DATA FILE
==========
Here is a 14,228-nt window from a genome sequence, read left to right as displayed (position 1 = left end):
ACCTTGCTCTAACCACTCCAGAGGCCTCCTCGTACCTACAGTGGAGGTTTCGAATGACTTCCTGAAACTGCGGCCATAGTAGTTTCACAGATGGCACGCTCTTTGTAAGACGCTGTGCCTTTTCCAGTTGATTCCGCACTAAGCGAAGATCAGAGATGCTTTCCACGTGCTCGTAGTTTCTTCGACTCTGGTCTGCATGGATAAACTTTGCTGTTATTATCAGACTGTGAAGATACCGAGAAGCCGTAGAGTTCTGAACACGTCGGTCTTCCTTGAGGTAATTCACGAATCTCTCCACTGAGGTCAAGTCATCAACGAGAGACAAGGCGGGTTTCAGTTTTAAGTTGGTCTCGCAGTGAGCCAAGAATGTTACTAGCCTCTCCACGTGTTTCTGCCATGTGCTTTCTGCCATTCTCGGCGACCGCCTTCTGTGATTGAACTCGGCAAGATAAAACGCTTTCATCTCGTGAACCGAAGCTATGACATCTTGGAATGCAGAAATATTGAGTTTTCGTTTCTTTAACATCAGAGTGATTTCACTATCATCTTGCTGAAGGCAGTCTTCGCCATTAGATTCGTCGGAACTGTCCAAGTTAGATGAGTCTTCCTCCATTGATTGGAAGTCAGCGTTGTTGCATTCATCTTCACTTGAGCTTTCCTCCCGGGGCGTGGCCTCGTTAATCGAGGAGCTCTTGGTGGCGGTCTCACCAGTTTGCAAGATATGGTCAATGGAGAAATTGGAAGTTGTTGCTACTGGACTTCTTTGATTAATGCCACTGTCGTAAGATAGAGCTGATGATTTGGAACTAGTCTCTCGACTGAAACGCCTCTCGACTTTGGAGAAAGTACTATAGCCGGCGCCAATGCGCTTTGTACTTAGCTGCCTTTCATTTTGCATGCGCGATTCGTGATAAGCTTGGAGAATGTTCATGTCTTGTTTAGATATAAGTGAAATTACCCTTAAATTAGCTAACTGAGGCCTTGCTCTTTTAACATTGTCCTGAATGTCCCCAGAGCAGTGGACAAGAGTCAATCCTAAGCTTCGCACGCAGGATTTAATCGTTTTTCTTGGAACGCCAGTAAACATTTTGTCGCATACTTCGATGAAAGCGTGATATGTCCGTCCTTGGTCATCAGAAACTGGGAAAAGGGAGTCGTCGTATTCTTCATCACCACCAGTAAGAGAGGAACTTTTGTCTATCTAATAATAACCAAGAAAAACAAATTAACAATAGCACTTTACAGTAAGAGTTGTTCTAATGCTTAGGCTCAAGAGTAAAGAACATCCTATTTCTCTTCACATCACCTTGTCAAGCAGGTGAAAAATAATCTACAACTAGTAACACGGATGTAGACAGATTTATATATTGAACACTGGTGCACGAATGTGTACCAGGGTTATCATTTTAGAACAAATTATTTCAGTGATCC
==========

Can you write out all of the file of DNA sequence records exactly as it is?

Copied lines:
Here is a 14,228-nt window from a genome sequence, read left to right as displayed (position 1 = left end):
ACCTTGCTCTAACCACTCCAGAGGCCTCCTCGTACCTACAGTGGAGGTTTCGAATGACTTCCTGAAACTGCGGCCATAGTAGTTTCACAGATGGCACGCTCTTTGTAAGACGCTGTGCCTTTTCCAGTTGATTCCGCACTAAGCGAAGATCAGAGATGCTTTCCACGTGCTCGTAGTTTCTTCGACTCTGGTCTGCATGGATAAACTTTGCTGTTATTATCAGACTGTGAAGATACCGAGAAGCCGTAGAGTTCTGAACACGTCGGTCTTCCTTGAGGTAATTCACGAATCTCTCCACTGAGGTCAAGTCATCAACGAGAGACAAGGCGGGTTTCAGTTTTAAGTTGGTCTCGCAGTGAGCCAAGAATGTTACTAGCCTCTCCACGTGTTTCTGCCATGTGCTTTCTGCCATTCTCGGCGACCGCCTTCTGTGATTGAACTCGGCAAGATAAAACGCTTTCATCTCGTGAACCGAAGCTATGACATCTTGGAATGCAGAAATATTGAGTTTTCGTTTCTTTAACATCAGAGTGATTTCACTATCATCTTGCTGAAGGCAGTCTTCGCCATTAGATTCGTCGGAACTGTCCAAGTTAGATGAGTCTTCCTCCATTGATTGGAAGTCAGCGTTGTTGCATTCATCTTCACTTGAGCTTTCCTCCCGGGGCGTGGCCTCGTTAATCGAGGAGCTCTTGGTGGCGGTCTCACCAGTTTGCAAGATATGGTCAATGGAGAAATTGGAAGTTGTTGCTACTGGACTTCTTTGATTAATGCCACTGTCGTAAGATAGAGCTGATGATTTGGAACTAGTCTCTCGACTGAAACGCCTCTCGACTTTGGAGAAAGTACTATAGCCGGCGCCAATGCGCTTTGTACTTAGCTGCCTTTCATTTTGCATGCGCGATTCGTGATAAGCTTGGAGAATGTTCATGTCTTGTTTAGATATAAGTGAAATTACCCTTAAATTAGCTAACTGAGGCCTTGCTCTTTTAACATTGTCCTGAATGTCCCCAGAGCAGTGGACAAGAGTCAATCCTAAGCTTCGCACGCAGGATTTAATCGTTTTTCTTGGAACGCCAGTAAACATTTTGTCGCATACTTCGATGAAAGCGTGATATGTCCGTCCTTGGTCATCAGAAACTGGGAAAAGGGAGTCGTCGTATTCTTCATCACCACCAGTAAGAGAGGAACTTTTGTCTATCTAATAATAACCAAGAAAAACAAATTAACAATAGCACTTTACAGTAAGAGTTGTTCTAATGCTTAGGCTCAAGAGTAAAGAACATCCTATTTCTCTTCACATCACCTTGTCAAGCAGGTGAAAAATAATCTACAACTAGTAACACGGATGTAGACAGATTTATATATTGAACACTGGTGCACGAATGTGTACCAGGGTTATCATTTTAGAACAAATTATTTCAGTGATCC